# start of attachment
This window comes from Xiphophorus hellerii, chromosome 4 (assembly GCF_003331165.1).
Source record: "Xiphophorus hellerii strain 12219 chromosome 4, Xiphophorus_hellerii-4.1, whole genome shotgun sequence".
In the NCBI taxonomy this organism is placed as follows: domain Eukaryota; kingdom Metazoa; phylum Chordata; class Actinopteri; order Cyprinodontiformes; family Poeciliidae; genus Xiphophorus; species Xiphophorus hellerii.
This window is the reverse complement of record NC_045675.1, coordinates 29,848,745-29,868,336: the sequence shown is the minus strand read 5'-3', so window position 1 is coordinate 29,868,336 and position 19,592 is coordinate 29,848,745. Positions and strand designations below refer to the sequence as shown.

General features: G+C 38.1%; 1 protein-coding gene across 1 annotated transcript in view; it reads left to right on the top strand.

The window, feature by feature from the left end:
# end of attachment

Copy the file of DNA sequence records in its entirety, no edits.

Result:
This window comes from Xiphophorus hellerii, chromosome 4 (assembly GCF_003331165.1).
Source record: "Xiphophorus hellerii strain 12219 chromosome 4, Xiphophorus_hellerii-4.1, whole genome shotgun sequence".
In the NCBI taxonomy this organism is placed as follows: domain Eukaryota; kingdom Metazoa; phylum Chordata; class Actinopteri; order Cyprinodontiformes; family Poeciliidae; genus Xiphophorus; species Xiphophorus hellerii.
This window is the reverse complement of record NC_045675.1, coordinates 29,848,745-29,868,336: the sequence shown is the minus strand read 5'-3', so window position 1 is coordinate 29,868,336 and position 19,592 is coordinate 29,848,745. Positions and strand designations below refer to the sequence as shown.

General features: G+C 38.1%; 1 protein-coding gene across 1 annotated transcript in view; it reads left to right on the top strand.

The window, feature by feature from the left end: